When we draw new lines for legislative districts in Illinois, everybody will be at the table
The only way to truly reflect the great diversity of Illinois is to give a megaphone to those who have been silenced.
Thirty years ago, my hometown of Oak Park was diced up six ways to Sunday in a winner-takes-all redistricting process that left the community feeling disenfranchised and diluted.
Our singular, strong voice in Springfield was gone, replaced by a half-dozen legislative districts that, for the next decade, would send us scurrying in different directions to be heard.
Twenty years ago, it looked like we were destined to continue the same fate. I helped lead the fight against such an outcome, pushing back against any plan that would have sacrificed the best interests of our community in favor of unseen political forces. Anywhere two or more people gathered to talk about redistricting, we showed up to be heard. Our efforts worked and a new district was created, encompassing most of Oak Park as well as parts of Chicago’s West Side and other near western suburbs.
We had won a seat at the table.
I am honored to now serve the people of Oak Park in the Senate and humbled to lead the chamber as president. So it is fitting that the lessons learned during that experience many years ago will inform how the Senate approaches the redistricting process this year. We will be guided by the knowledge that the best way to guarantee fairness is to create more room at the table, and the understanding that the only way to truly reflect the great diversity of Illinois is to give a megaphone to those who have been silenced.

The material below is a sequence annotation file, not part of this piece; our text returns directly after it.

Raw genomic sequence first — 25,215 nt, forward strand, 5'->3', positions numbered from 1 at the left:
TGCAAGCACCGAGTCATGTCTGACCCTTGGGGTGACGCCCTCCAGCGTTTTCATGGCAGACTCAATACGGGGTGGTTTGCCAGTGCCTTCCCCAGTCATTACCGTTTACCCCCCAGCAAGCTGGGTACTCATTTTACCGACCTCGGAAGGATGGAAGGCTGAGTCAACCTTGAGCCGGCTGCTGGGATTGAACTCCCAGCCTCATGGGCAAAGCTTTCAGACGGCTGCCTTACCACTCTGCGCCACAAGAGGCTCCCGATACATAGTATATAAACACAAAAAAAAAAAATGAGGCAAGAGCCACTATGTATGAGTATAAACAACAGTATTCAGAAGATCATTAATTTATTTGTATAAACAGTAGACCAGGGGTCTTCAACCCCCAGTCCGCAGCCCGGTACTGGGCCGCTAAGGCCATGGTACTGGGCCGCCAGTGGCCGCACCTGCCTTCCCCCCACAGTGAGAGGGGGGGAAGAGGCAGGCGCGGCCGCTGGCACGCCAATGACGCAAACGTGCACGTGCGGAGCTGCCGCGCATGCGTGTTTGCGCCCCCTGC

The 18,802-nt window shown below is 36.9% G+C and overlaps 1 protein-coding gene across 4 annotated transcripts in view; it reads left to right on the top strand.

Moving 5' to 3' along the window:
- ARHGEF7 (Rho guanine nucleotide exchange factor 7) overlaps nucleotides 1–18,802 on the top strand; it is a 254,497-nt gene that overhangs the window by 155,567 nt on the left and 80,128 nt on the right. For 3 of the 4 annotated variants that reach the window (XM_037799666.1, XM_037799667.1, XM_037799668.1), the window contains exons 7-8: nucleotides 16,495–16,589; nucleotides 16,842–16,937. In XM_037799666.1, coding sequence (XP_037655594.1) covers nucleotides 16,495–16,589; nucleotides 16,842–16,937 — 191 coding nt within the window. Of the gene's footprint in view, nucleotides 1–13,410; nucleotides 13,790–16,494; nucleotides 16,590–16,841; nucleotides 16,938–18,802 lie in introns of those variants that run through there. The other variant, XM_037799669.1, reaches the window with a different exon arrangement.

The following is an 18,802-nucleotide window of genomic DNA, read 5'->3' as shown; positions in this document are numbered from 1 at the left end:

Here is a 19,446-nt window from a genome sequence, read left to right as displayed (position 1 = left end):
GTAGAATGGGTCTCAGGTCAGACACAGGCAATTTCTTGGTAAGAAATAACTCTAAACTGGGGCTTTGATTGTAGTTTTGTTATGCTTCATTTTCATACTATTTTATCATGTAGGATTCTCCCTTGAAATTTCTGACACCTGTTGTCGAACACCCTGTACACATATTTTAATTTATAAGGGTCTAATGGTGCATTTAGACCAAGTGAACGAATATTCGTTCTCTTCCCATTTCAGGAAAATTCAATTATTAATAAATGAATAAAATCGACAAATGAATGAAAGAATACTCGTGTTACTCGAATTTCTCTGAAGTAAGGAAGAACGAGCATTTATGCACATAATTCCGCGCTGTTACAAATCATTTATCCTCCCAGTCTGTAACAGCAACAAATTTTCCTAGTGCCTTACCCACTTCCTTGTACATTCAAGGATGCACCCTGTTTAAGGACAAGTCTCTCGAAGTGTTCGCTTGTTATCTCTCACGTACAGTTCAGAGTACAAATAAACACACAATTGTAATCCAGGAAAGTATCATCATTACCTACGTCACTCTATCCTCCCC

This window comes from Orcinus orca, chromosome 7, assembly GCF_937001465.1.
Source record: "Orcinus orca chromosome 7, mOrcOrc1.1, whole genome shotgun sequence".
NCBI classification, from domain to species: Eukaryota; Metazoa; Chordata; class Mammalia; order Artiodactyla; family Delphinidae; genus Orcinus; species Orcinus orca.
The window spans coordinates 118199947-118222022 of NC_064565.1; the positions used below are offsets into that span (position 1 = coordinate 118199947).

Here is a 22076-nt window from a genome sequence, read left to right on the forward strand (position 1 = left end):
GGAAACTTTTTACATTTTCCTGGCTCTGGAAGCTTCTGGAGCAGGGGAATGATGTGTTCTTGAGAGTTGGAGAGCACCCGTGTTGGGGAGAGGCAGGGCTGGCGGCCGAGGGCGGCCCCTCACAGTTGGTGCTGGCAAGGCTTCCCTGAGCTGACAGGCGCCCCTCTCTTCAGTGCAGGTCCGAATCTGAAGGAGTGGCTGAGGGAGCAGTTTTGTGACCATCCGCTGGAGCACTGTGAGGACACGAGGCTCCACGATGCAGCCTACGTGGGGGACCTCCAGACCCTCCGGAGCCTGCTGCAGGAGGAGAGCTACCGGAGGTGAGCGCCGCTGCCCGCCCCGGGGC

Led by Sen. Omar Aquino, who will chair the Senate Redistricting Committee, and Sen. Elgie Sims, who will serve as vice-chair, the Senate will conduct as many as two dozen regional hearings in the coming weeks, allowing for input from stakeholders in all of Illinois’ 102 counties.
Aquino and Sims are steadfast public servants who have long worked to lift the voices of their communities, always pushing for equity, inclusion and justice. I know they will continue to embrace those principles throughout this process, as will other members of this diverse committee who span the ethnic and geographic breadth and depth of Illinois.
Inclusion will be at the center of these proceedings, and for the first time in Illinois, any citizen who wishes to propose a new legislative map will be able to construct one online.
Though this year presents unique challenges, from navigating public meetings during a global pandemic to delays in data from the U.S Census Bureau, we will not shy away from our constitutional duty to ensure that communities receive fair and equal representation. Black, Latinx, Asian and other minority communities have been marginalized and silenced for far too long, left to pay the ultimate price.
We must also embrace the wide geographic diversity of our state, unified by the richness wrought from our varied experiences.
We are dedicated to fulfilling our responsibility to approve a new map through a system that gives the people of Illinois a strong say in the process. Failure to meet deadlines would upend the democratic process and turn map-making over to a small commission of appointed political insiders and, as history has shown, ultimately yield a more partisan result. That would be a disservice to our citizens and counter to everyone’s stated goals.
As I recall my fight to win fair representation for Oak Park all those years ago, I can think of no more frustrating outcome than to have the will of my community ignored in favor of backroom political deals. But that is what is at stake for communities across Illinois if legislators do not forge ahead in a deliberate manner, placing people ahead of politics.
We must not let history repeat itself. We must make room at the table.
Illinois Senate President Don Harmon is a Democrat from Oak Park.